Factors impacting the choice between gallium 68 and fluorine 18 PSMA PET tracers, including half-lives, institutional capabilities, access to resources, detection rates, reimbursement constraints, and potential differences in interpretation.
Naveen Kella, MD: Given all the data and guideline recommendations, would you typically use one…PSMA [prostate-specific membrane antigen] PET [positron emission tomography] tracer over another?
Shadi Abdar Esfahani, MD, MPH: It's a little tough to answer this question right now based on…the data that we have. There are not a lot of head-to-head comparisons of the 2 compounds. But I would say, we all practice in different institutions, in different centers, and we have certain capabilities and also access to the resources that we could have. So, I would say it really depends on the institution and also the setting. Obviously, with the gallium 68–labeled compounds, there's a 68-minute half-life and with the fluorine-18, there is 109-minute half-life of the compound. So, in terms of the scheduling for patients, this is something that we need to consider based on the recommended dose that needs to be delivered to the patient.
The other [aspect] is based on the institution's capabilities of making the compounds in-house, or if they need to have it delivered from the suppliers around them. So again, depending on the resources inside the institution and around the institution, then the availability of these compounds is...right now the major point to just consider in general. If we have both [compounds] available...again, based on the data that we have…they function very well. And I would say the detection rate, the sensitivity and the specificity of the PSMA-targeted PET scans are much better than the conventional CTs and even the bone scans. So, I would say that there is not a major difference if we have both compounds available to us.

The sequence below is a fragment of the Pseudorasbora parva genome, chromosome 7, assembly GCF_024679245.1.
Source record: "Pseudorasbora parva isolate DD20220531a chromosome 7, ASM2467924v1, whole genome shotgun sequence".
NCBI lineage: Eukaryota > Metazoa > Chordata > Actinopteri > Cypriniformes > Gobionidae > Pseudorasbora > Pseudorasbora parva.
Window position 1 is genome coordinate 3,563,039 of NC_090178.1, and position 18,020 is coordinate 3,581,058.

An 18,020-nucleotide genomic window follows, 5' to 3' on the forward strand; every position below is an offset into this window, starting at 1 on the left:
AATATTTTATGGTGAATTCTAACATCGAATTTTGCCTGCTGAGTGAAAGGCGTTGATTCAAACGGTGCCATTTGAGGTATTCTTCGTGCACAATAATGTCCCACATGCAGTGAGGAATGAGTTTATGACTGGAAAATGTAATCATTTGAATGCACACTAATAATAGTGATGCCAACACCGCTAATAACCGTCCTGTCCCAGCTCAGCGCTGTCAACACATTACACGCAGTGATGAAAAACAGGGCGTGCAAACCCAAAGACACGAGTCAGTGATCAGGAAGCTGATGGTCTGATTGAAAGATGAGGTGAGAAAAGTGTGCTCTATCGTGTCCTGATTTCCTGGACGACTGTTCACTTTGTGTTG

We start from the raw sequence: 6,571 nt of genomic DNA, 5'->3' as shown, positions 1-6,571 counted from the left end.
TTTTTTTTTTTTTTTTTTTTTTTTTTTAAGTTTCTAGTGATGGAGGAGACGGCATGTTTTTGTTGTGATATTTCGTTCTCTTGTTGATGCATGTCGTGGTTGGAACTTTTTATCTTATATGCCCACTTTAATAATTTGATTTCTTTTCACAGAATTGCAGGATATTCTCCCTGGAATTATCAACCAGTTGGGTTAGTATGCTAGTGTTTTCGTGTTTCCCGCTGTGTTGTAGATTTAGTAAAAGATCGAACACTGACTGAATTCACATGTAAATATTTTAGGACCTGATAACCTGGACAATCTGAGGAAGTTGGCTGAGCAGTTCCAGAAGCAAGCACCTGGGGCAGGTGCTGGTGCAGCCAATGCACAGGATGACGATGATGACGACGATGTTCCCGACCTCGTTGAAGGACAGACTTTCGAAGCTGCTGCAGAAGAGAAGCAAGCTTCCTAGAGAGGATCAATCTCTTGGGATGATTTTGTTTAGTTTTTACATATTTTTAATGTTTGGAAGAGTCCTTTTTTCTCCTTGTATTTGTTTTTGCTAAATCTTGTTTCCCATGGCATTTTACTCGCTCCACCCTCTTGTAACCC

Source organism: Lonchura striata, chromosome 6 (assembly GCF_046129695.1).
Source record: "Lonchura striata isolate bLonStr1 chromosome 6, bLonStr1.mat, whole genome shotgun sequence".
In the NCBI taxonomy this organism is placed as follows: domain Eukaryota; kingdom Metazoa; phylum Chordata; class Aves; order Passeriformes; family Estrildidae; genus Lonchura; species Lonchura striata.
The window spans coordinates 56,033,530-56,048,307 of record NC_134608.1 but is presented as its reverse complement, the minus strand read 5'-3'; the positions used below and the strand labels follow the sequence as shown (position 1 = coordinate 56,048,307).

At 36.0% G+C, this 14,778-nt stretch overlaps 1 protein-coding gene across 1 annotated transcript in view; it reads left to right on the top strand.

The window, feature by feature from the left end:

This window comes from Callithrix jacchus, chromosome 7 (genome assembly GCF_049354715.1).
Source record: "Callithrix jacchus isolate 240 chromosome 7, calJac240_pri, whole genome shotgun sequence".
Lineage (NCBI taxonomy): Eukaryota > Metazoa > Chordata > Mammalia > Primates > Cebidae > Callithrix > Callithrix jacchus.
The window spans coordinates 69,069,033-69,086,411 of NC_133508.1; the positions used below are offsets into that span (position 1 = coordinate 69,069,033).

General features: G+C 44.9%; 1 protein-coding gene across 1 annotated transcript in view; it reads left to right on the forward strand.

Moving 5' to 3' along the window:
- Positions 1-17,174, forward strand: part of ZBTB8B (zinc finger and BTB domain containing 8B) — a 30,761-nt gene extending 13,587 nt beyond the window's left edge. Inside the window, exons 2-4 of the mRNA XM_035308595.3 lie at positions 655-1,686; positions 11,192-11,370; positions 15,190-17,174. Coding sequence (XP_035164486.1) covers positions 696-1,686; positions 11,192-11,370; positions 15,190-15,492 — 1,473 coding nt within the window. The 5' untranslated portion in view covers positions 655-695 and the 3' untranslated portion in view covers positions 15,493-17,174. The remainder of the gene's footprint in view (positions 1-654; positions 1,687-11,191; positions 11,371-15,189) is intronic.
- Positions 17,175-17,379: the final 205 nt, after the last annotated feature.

In terms of the CMS reimbursement, we would love to have access to any kind of compound. Right now, it is only gallium 68–labeled PSMA 11. So that's also another consideration if the patient is being evaluated for the eligibility for receiving the…treatment. And also, the other major point to just have in mind is in terms of the overall nature of the fluorine-18 and the fact that it may have some higher background bone uptake in some cases, and also the pitfalls. We need to consider that the fluorine 18–labeled compounds may show some more benign findings to have uptake. And this is our responsibility as…radiologists and nuclear medicine physicians and…clinicians to know more about what is a true positive and what is just a normal biodistribution of the compound, or [it] could be just a benign finding that has uptake.
Naveen Kella, MD: Great. Thanks for that great answer.
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